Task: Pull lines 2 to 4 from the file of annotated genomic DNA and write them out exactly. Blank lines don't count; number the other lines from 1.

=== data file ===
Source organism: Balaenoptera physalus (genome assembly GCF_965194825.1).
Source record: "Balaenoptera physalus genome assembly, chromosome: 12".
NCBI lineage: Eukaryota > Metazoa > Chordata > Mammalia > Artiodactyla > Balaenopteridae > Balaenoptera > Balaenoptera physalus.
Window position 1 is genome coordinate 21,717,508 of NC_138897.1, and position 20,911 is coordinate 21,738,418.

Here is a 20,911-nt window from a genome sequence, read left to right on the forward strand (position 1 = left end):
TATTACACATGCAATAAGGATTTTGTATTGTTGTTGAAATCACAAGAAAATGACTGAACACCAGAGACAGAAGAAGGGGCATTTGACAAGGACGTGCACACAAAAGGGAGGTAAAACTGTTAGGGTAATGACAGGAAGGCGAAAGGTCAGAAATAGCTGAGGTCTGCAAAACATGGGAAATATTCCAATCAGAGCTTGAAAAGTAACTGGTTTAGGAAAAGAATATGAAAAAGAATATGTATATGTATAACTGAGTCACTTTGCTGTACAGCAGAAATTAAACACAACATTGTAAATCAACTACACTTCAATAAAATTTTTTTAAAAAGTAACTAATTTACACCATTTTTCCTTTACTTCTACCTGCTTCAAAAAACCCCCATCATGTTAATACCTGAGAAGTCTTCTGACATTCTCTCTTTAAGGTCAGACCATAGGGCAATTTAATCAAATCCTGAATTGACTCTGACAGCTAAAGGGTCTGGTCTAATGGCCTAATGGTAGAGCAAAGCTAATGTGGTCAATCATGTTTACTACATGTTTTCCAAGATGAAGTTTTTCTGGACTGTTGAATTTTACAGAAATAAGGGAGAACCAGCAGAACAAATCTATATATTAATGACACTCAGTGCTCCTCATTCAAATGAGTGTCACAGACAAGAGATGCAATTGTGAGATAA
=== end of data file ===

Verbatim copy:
Source record: "Balaenoptera physalus genome assembly, chromosome: 12".
NCBI lineage: Eukaryota > Metazoa > Chordata > Mammalia > Artiodactyla > Balaenopteridae > Balaenoptera > Balaenoptera physalus.
Window position 1 is genome coordinate 21,717,508 of NC_138897.1, and position 20,911 is coordinate 21,738,418.